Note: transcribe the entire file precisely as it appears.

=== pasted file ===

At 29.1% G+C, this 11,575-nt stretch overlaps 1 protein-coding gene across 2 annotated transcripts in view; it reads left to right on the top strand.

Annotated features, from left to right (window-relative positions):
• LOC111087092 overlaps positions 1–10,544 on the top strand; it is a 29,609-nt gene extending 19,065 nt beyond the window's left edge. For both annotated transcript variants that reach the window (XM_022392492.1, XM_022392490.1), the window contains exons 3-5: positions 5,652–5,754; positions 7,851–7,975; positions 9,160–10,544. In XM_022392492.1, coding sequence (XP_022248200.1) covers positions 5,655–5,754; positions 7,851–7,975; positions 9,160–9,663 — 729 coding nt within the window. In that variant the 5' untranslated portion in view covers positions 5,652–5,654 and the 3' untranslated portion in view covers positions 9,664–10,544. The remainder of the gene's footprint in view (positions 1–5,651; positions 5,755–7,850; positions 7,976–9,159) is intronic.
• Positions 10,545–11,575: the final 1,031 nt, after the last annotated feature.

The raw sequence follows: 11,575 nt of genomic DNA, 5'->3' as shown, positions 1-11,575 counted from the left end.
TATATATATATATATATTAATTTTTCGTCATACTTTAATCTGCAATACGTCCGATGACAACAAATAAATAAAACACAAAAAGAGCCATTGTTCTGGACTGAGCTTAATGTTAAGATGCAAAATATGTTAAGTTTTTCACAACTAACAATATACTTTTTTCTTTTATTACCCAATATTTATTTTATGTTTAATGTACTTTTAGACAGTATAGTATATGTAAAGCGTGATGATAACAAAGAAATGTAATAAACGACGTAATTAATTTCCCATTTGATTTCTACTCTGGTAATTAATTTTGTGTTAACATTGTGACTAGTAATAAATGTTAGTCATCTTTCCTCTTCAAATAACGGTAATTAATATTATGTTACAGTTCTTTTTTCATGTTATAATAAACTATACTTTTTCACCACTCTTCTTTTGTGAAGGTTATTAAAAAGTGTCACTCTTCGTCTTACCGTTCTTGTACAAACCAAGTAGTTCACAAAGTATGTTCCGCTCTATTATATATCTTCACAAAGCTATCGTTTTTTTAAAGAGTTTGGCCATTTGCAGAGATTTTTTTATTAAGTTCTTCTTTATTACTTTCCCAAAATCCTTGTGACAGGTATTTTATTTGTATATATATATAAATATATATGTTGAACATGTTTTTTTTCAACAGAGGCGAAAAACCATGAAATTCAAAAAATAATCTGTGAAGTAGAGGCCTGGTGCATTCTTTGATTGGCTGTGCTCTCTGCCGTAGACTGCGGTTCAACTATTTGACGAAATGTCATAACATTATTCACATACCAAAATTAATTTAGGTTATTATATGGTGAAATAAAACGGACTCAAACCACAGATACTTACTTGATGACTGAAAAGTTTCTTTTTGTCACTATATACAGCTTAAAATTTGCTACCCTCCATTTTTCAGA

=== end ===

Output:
At 29.1% G+C, this 11,575-nt stretch overlaps 1 protein-coding gene across 2 annotated transcripts in view; it reads left to right on the top strand.

Annotated features, from left to right (window-relative positions):
• LOC111087092 overlaps positions 1–10,544 on the top strand; it is a 29,609-nt gene extending 19,065 nt beyond the window's left edge. For both annotated transcript variants that reach the window (XM_022392492.1, XM_022392490.1), the window contains exons 3-5: positions 5,652–5,754; positions 7,851–7,975; positions 9,160–10,544. In XM_022392492.1, coding sequence (XP_022248200.1) covers positions 5,655–5,754; positions 7,851–7,975; positions 9,160–9,663 — 729 coding nt within the window. In that variant the 5' untranslated portion in view covers positions 5,652–5,654 and the 3' untranslated portion in view covers positions 9,664–10,544. The remainder of the gene's footprint in view (positions 1–5,651; positions 5,755–7,850; positions 7,976–9,159) is intronic.
• Positions 10,545–11,575: the final 1,031 nt, after the last annotated feature.

The raw sequence follows: 11,575 nt of genomic DNA, 5'->3' as shown, positions 1-11,575 counted from the left end.
TATATATATATATATATTAATTTTTCGTCATACTTTAATCTGCAATACGTCCGATGACAACAAATAAATAAAACACAAAAAGAGCCATTGTTCTGGACTGAGCTTAATGTTAAGATGCAAAATATGTTAAGTTTTTCACAACTAACAATATACTTTTTTCTTTTATTACCCAATATTTATTTTATGTTTAATGTACTTTTAGACAGTATAGTATATGTAAAGCGTGATGATAACAAAGAAATGTAATAAACGACGTAATTAATTTCCCATTTGATTTCTACTCTGGTAATTAATTTTGTGTTAACATTGTGACTAGTAATAAATGTTAGTCATCTTTCCTCTTCAAATAACGGTAATTAATATTATGTTACAGTTCTTTTTTCATGTTATAATAAACTATACTTTTTCACCACTCTTCTTTTGTGAAGGTTATTAAAAAGTGTCACTCTTCGTCTTACCGTTCTTGTACAAACCAAGTAGTTCACAAAGTATGTTCCGCTCTATTATATATCTTCACAAAGCTATCGTTTTTTTAAAGAGTTTGGCCATTTGCAGAGATTTTTTTATTAAGTTCTTCTTTATTACTTTCCCAAAATCCTTGTGACAGGTATTTTATTTGTATATATATATAAATATATATGTTGAACATGTTTTTTTTCAACAGAGGCGAAAAACCATGAAATTCAAAAAATAATCTGTGAAGTAGAGGCCTGGTGCATTCTTTGATTGGCTGTGCTCTCTGCCGTAGACTGCGGTTCAACTATTTGACGAAATGTCATAACATTATTCACATACCAAAATTAATTTAGGTTATTATATGGTGAAATAAAACGGACTCAAACCACAGATACTTACTTGATGACTGAAAAGTTTCTTTTTGTCACTATATACAGCTTAAAATTTGCTACCCTCCATTTTTCAGA